Erin Grall presses election supervisors on how they spent that Mark Zuckerberg, Priscilla Chan money
Rep. Erin Grall. House photo by Meredith Geddings.

The legislation comes as lawmakers promise an increase in election integrity.

The leader of the Florida House’s public integrity committee wants election supervisors to detail how outside grants were spent last year.

Rep. Erin Grall, chair of the Public Integrity and Elections Committee, sent a request on House letterhead ferreting out details.

“Your responses will help the Committee address many issues facing Florida voters,” Grall wrote.

The survey asks first for an accounting of all grants received from sources besides the state and federal government. It makes mention of high-profile grants. That comes months after the Center for Tech and Civic Life committed $250 million in grants for local elections offices to help them navigate the challenges of the pandemic.

The Center was founded by billionaire couple Mark Zuckerberg, founder of Facebook, and Priscilla Chan, a pediatrician.

The letter from Grall signals an intent to scrutinize the impact of dollars and potentially its impact in the integrity of the 2020 election, though Florida’s execution of the election has won bipartisan praise.

At the time the grants were announced, the Center cited challenges from the COVID-19 pandemic preceding a presidential election.

“Unfortunately, election departments face unprecedented challenges in 2020 due to COVID-19,” said Tiana Epps-Johnson, the Center’s executive director. This expansion of our COVID-19 Response Grant program provides our country’s election officials and poll workers with the critical resources they need to safely serve every voter.”

Grall’s letter asks for voter registration records as of Nov. 1, including the number of voters deemed ineligible ahead of the Nov. 6 election. It also seeks the number of registrations for mail-in ballots from voters who had not previously voted.

She also asks for the number of mail ballots returned as undeliverable, and for information on how many first-class mailings of ballots were sent.

The survey asks a series of questions about how election supervisors follow up on returned ballots.

“When you send mail to a voter’s residential address and you receive an undeliverable response from the post office, is any record of such return made in the voter registration records? Are any other steps taken to determine the voter’s current residential address? Are they removed from the voter roll or determined to be ineligible?”

The survey also requests information on whether registrations deemed ineligible then get referred to the state attorney’s office.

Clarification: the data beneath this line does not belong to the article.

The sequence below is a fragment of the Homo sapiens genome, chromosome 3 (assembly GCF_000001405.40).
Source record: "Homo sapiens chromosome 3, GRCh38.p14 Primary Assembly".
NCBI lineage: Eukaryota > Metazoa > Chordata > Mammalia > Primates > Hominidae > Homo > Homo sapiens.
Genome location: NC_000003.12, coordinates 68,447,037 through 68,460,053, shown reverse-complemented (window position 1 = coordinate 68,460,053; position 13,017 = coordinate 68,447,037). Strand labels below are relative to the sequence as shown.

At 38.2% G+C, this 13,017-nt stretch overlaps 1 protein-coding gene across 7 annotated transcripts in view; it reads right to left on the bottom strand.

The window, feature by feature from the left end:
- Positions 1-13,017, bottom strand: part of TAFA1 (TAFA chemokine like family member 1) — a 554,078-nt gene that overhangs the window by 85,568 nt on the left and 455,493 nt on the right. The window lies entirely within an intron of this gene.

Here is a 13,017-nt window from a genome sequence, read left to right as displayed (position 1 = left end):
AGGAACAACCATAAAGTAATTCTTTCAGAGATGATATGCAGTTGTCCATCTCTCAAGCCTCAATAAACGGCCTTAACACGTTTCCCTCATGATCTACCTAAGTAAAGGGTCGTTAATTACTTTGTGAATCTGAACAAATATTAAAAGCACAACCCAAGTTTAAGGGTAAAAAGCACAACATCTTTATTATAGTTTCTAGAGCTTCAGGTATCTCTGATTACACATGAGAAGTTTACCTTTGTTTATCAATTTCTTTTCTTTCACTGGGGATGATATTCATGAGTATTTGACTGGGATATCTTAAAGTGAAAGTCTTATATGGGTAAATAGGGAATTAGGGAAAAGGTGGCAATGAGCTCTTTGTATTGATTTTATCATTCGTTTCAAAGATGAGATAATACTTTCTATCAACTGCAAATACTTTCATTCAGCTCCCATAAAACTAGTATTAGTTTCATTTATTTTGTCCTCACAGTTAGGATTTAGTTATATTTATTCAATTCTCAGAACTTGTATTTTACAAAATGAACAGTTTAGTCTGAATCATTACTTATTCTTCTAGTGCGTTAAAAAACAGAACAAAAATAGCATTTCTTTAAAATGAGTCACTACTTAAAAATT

More questions request information on procedures for verifying signatures on absentee ballots, how vote-by-mail requests get solicited, and the procedures for canvassing.

Grall also wants information on how many supervisors last year utilized drop boxes to receive ballots and where those were placed. She also asks if any elections officials saw reports of “ballot harvesting.”

The surveys head to supervisors as some voting advocates criticize efforts in the Florida Legislature to reduce the number of election cycles covered by a vote-by-mail ballot request.

Gov. Ron DeSantis at a press conference ahead of the Legislative Session said he wants the Legislature focused on election security.

“We want everyone to vote, but we don’t want anyone to cheat,” DeSantis said.

Still, the intense scrutiny in the survey surprised some advocates as Florida election officials won broad praise, with even critics of vote-by-mail, most notably former President Donald Trump, praising Florida’s system of only allowing mail-in ballots to those who actively request them.

“As we look ahead to elections this spring and then in 2022, we would encourage Chair Grall to focus on the steps needed to ensure Florida’s tradition of in-person voting is strengthened and convenient, as opposed to burdening Florida’s supervisors of elections with a lengthy survey focused on the past,” said Sarah Walker, executive director of Secure Democracy.

The survey is all the more surprising after Trump, who lost the presidential election to Democrat Joe Biden nationwide, won in Florida by a larger margin than his 2016 victory. Trump and Republicans in Congress challenged Biden’s win as illegitimate over how other swing states that flipped blue handled mail-in ballots, but never questioned Florida’s count.

The election system in Florida also served the Republican majority in the Legislature well, with the GOP flipping five seats red in the House and one seat red in the Senate.

Jacob Ogles

Jacob Ogles has covered politics in Florida since 2000 for regional outlets including SRQ Magazine in Sarasota, The News-Press in Fort Myers and The Daily Commercial in Leesburg. His work has appeared nationally in The Advocate, Wired and other publications. Events like SRQ’s Where The Votes Are workshops made Ogles one of Southwest Florida’s most respected political analysts, and outlets like WWSB ABC 7 and WSRQ Sarasota have featured his insights. He can be reached at [email protected]


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